5/28/2011

Putting the higher turnover rate for first lady Michelle Obama's staff in its most positive light

If Laura or Barbara Bush or Nancy Reagan had these high staff turnover rates, do you think that the explanation would be it was because it was "an operation known for its polish and discipline." Does that mean that the other first ladies didn't have well polished operations? It would be nice to have some objective evidence on that score.

Less than three years into the job, first lady Michelle Obama is on her third chief of staff and third social secretary. She is on her second communications director, the White House chief usher recently departed, and her press secretary’s last day is Friday.

On Friday afternoon, the first lady’s office announced that the executive director of Obama’s signature campaign to fight childhood obesity also is leaving.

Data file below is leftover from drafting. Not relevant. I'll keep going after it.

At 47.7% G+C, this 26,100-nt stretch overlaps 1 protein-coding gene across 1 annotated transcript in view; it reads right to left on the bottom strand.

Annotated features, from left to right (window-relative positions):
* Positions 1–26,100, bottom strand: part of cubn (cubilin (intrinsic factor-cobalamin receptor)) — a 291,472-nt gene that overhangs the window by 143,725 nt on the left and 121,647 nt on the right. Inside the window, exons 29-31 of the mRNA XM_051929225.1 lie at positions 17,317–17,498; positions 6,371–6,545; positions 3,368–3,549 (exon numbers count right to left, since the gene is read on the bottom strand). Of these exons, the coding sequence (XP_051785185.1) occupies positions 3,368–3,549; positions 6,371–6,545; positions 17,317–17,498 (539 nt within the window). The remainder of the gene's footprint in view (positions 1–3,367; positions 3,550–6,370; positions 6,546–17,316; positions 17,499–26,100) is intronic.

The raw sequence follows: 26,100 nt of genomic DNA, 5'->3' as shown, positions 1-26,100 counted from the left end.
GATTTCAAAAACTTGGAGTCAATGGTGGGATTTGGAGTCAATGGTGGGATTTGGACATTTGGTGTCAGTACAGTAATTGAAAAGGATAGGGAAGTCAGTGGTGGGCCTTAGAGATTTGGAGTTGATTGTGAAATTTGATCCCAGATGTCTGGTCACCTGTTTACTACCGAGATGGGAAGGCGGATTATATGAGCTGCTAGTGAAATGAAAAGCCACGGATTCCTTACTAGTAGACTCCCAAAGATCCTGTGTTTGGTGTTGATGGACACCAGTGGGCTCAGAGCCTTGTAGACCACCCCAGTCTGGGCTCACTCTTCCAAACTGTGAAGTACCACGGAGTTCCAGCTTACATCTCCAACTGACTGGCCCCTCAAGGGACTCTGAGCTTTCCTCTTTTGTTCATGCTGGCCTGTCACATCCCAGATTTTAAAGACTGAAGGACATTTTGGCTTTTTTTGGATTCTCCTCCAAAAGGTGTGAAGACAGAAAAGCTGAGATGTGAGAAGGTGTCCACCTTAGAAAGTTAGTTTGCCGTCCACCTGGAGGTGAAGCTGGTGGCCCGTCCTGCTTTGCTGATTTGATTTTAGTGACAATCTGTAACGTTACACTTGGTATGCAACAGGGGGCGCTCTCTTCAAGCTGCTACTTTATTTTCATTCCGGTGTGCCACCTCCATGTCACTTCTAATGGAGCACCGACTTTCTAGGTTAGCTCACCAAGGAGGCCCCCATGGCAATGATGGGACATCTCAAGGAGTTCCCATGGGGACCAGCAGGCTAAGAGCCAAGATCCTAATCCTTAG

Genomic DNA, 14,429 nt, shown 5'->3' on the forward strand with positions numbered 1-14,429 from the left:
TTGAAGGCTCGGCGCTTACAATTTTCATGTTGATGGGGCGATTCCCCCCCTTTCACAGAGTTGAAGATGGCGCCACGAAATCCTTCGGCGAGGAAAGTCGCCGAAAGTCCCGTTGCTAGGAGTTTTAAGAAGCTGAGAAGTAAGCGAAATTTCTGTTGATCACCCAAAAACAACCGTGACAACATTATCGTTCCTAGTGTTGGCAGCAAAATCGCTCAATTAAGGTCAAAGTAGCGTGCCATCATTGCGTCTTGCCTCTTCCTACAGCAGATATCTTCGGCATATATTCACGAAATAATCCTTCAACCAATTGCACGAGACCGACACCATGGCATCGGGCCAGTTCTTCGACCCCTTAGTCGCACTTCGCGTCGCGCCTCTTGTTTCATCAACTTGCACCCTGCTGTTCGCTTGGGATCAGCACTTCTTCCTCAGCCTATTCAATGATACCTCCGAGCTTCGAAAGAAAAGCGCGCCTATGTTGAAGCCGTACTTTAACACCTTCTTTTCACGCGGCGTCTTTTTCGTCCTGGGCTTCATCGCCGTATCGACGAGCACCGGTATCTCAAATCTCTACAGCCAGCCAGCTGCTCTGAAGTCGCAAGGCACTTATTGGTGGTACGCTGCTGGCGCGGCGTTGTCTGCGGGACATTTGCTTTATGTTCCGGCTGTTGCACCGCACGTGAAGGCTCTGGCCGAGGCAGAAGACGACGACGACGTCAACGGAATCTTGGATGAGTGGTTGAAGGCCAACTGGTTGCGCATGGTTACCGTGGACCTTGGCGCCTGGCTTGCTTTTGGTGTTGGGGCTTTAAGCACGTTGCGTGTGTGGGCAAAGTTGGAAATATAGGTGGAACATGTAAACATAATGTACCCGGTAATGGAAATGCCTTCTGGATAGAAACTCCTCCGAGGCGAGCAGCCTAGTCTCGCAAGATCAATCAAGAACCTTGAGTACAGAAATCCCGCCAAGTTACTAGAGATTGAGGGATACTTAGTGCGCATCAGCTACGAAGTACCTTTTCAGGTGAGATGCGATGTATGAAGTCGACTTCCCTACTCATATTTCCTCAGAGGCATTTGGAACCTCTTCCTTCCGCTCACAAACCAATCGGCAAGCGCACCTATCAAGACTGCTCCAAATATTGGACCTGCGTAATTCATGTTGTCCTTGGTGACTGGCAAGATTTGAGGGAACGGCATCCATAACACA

The turnover, greater than under recent first ladies, underscores the pressure and high expectations of working in an operation known for its polish and discipline. A crucial political asset to her husband and his administration, Obama has enjoyed consistently high job approval ratings because of charm, activism — and by avoiding mistakes and controversy.

Sources familiar with the East Wing, who asked not to be named discussing internal dynamics, described the first lady’s office as a challenging workplace, where grueling hours and the expectations of a formidable boss intensify the demands of managing a popular first lady’s schedule, image and agenda. . . .


At the end of the article, there is a quote from someone who worked for Laura Bush in the White House indicating that they also found the job difficult, but I suppose the argument is that the product is so much more polished under Obama.

“It’s the hardest, most demanding schedule that I ever had in 30 years in Washington,” McBride, who worked in three presidential administrations, said of the East Wing. “One of the things you recognize right off the bat is the short amount of time you have to get things done. So you’re driven to do all you can.” . . .

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